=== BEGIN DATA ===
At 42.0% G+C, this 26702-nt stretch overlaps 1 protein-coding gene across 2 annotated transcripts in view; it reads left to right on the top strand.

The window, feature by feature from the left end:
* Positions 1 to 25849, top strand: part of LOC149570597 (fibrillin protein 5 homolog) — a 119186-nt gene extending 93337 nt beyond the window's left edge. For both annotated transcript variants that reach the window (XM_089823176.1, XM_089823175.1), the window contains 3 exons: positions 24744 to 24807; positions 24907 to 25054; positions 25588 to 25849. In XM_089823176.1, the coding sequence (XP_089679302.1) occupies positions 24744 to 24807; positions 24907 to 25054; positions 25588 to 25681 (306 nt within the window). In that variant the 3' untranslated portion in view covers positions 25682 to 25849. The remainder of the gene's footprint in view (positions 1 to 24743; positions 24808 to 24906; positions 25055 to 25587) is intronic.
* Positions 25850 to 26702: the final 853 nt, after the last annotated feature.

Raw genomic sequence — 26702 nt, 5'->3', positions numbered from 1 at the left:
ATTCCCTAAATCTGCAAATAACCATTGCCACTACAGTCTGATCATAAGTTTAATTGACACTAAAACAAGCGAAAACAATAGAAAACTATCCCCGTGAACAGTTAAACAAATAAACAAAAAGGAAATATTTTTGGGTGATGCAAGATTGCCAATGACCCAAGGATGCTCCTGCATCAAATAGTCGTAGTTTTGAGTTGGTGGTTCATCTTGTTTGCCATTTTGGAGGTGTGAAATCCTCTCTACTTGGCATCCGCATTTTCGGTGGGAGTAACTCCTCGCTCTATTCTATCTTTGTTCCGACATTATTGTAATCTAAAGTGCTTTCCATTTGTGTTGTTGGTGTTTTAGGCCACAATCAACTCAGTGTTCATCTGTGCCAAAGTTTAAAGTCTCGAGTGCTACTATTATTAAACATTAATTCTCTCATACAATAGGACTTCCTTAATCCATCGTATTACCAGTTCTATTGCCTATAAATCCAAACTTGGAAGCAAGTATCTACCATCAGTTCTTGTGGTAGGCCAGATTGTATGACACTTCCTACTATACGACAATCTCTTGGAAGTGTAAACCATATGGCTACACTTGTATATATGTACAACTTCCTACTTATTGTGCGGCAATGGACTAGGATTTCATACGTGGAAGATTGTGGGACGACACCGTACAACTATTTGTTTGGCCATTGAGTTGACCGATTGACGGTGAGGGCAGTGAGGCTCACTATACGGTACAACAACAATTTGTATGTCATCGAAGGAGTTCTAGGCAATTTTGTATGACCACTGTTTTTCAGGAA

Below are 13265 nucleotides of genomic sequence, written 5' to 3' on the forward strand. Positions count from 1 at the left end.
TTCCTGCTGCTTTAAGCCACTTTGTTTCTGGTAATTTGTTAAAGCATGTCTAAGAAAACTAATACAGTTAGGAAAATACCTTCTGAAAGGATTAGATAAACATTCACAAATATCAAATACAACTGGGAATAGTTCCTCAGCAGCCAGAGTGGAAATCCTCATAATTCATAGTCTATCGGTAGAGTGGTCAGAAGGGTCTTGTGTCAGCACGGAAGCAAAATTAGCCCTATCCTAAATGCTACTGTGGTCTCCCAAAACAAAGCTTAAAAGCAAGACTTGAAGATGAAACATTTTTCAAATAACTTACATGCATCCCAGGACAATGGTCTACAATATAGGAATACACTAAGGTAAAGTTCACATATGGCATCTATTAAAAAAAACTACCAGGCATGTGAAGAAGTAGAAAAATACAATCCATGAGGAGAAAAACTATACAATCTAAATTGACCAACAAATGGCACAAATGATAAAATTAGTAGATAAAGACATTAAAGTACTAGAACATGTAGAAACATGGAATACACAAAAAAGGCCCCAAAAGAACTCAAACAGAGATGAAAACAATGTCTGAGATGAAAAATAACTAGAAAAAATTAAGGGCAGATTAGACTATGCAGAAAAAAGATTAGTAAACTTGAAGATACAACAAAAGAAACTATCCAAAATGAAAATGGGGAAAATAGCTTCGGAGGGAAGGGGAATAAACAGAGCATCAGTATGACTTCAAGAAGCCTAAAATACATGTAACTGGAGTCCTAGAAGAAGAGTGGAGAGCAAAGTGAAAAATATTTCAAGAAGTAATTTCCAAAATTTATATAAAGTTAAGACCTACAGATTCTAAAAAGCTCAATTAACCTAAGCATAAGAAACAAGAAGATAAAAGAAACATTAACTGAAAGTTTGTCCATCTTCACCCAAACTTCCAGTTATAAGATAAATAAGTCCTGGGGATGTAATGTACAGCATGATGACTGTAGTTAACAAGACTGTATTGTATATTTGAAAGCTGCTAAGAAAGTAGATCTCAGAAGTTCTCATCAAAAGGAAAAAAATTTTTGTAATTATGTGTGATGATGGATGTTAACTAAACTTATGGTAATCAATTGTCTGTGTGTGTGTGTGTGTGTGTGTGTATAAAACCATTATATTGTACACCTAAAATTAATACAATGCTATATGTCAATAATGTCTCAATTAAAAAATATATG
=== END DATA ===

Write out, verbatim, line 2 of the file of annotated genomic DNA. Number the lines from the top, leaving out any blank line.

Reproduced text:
The window, feature by feature from the left end: